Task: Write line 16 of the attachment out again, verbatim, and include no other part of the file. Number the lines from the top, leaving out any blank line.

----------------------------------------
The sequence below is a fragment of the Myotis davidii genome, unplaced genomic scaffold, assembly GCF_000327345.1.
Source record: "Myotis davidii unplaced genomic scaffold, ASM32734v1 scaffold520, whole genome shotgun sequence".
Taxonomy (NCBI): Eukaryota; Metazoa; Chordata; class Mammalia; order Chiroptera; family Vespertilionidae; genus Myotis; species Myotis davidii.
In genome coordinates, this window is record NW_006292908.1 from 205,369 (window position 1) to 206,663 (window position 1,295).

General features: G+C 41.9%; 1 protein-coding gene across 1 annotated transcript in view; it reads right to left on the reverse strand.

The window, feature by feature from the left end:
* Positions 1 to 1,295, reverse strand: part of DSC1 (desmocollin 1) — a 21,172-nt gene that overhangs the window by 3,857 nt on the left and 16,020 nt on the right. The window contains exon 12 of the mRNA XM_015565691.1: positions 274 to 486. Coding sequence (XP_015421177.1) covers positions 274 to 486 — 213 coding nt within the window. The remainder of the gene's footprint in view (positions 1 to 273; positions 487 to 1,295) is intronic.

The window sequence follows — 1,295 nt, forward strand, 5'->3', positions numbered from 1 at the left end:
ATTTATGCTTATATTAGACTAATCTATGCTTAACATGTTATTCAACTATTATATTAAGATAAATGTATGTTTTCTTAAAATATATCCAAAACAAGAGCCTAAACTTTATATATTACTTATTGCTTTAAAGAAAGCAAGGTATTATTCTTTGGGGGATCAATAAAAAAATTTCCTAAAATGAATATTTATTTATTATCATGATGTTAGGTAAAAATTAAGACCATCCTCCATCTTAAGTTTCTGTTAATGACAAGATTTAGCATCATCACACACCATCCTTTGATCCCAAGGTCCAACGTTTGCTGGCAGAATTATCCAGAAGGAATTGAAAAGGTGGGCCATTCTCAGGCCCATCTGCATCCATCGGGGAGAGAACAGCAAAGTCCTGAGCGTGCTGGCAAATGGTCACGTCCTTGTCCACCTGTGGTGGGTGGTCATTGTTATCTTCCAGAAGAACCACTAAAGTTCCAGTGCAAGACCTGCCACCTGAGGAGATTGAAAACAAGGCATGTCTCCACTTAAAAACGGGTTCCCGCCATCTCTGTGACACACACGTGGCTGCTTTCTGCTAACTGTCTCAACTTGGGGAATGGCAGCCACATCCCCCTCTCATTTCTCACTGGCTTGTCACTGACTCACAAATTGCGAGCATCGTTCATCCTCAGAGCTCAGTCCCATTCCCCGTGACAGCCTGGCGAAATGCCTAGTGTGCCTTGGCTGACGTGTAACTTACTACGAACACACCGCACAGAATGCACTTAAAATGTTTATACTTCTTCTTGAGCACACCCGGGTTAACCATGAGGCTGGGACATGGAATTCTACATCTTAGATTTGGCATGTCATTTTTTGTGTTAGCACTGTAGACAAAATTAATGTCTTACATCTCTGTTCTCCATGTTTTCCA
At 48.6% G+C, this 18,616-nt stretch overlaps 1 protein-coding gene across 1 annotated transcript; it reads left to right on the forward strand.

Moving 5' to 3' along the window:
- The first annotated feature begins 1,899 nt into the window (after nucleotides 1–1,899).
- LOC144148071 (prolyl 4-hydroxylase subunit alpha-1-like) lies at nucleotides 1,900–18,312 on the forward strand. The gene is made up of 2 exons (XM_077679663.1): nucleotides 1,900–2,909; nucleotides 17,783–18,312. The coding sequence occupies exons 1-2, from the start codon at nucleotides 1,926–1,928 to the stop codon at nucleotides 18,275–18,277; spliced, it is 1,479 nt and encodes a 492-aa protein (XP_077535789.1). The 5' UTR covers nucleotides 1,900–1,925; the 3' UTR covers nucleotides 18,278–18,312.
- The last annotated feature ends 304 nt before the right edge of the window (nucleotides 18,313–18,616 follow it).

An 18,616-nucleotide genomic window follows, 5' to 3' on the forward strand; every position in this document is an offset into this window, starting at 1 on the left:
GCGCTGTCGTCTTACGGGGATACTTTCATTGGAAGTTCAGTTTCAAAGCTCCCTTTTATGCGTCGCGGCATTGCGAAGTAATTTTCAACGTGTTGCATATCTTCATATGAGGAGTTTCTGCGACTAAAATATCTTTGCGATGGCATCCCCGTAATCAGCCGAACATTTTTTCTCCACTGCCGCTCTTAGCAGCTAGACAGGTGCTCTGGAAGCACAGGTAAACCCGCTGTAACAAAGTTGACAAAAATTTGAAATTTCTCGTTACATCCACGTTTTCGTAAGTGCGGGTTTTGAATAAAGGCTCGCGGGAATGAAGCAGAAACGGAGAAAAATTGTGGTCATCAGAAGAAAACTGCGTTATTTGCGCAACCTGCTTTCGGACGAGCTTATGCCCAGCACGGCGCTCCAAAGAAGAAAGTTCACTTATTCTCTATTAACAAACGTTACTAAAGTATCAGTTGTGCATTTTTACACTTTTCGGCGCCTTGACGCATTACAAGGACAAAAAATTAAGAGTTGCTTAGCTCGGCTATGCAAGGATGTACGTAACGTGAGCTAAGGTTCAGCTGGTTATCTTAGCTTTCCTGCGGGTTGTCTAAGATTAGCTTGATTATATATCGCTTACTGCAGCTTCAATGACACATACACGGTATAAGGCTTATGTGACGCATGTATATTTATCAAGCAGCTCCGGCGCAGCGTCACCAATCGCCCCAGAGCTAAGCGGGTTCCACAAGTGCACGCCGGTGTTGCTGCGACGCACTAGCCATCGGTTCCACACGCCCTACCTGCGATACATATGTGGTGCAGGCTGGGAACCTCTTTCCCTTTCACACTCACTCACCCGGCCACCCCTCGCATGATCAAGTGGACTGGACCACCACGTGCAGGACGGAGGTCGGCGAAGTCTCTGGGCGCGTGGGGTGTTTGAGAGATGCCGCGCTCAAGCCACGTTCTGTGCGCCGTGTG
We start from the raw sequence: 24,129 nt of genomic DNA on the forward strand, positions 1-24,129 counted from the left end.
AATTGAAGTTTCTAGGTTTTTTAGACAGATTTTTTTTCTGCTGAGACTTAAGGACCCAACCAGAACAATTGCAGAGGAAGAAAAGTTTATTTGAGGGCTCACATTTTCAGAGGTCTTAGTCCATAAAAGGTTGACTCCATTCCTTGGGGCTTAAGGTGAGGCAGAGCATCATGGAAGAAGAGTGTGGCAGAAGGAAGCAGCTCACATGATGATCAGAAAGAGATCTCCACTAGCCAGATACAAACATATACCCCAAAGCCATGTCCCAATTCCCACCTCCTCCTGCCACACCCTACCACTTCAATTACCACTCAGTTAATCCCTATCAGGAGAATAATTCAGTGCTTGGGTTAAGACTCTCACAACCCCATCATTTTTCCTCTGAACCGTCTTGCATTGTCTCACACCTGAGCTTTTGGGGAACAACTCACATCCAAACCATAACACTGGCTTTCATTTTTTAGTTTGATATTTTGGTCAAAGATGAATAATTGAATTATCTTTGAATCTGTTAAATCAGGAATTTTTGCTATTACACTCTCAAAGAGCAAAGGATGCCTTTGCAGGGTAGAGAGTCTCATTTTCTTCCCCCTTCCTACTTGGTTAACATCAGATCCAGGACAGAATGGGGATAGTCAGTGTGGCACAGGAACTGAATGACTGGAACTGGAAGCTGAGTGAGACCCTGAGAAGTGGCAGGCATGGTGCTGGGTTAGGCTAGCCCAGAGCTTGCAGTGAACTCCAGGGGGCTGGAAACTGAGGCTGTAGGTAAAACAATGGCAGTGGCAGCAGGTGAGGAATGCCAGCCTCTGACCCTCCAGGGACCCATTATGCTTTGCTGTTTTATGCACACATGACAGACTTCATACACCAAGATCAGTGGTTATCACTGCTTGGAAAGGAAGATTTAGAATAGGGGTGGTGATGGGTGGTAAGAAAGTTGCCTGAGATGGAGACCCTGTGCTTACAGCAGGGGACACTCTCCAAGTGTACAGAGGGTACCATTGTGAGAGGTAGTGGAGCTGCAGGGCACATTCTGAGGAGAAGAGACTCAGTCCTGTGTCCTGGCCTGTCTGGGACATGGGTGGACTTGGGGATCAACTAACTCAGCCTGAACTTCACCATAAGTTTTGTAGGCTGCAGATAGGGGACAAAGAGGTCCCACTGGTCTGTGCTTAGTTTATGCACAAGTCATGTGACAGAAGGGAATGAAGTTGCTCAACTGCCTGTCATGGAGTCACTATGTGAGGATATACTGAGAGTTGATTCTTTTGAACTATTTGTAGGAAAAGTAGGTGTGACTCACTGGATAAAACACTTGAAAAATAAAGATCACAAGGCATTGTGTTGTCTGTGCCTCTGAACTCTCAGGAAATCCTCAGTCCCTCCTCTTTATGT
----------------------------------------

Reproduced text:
GCGCTGTCGTCTTACGGGGATACTTTCATTGGAAGTTCAGTTTCAAAGCTCCCTTTTATGCGTCGCGGCATTGCGAAGTAATTTTCAACGTGTTGCATATCTTCATATGAGGAGTTTCTGCGACTAAAATATCTTTGCGATGGCATCCCCGTAATCAGCCGAACATTTTTTCTCCACTGCCGCTCTTAGCAGCTAGACAGGTGCTCTGGAAGCACAGGTAAACCCGCTGTAACAAAGTTGACAAAAATTTGAAATTTCTCGTTACATCCACGTTTTCGTAAGTGCGGGTTTTGAATAAAGGCTCGCGGGAATGAAGCAGAAACGGAGAAAAATTGTGGTCATCAGAAGAAAACTGCGTTATTTGCGCAACCTGCTTTCGGACGAGCTTATGCCCAGCACGGCGCTCCAAAGAAGAAAGTTCACTTATTCTCTATTAACAAACGTTACTAAAGTATCAGTTGTGCATTTTTACACTTTTCGGCGCCTTGACGCATTACAAGGACAAAAAATTAAGAGTTGCTTAGCTCGGCTATGCAAGGATGTACGTAACGTGAGCTAAGGTTCAGCTGGTTATCTTAGCTTTCCTGCGGGTTGTCTAAGATTAGCTTGATTATATATCGCTTACTGCAGCTTCAATGACACATACACGGTATAAGGCTTATGTGACGCATGTATATTTATCAAGCAGCTCCGGCGCAGCGTCACCAATCGCCCCAGAGCTAAGCGGGTTCCACAAGTGCACGCCGGTGTTGCTGCGACGCACTAGCCATCGGTTCCACACGCCCTACCTGCGATACATATGTGGTGCAGGCTGGGAACCTCTTTCCCTTTCACACTCACTCACCCGGCCACCCCTCGCATGATCAAGTGGACTGGACCACCACGTGCAGGACGGAGGTCGGCGAAGTCTCTGGGCGCGTGGGGTGTTTGAGAGATGCCGCGCTCAAGCCACGTTCTGTGCGCCGTGTG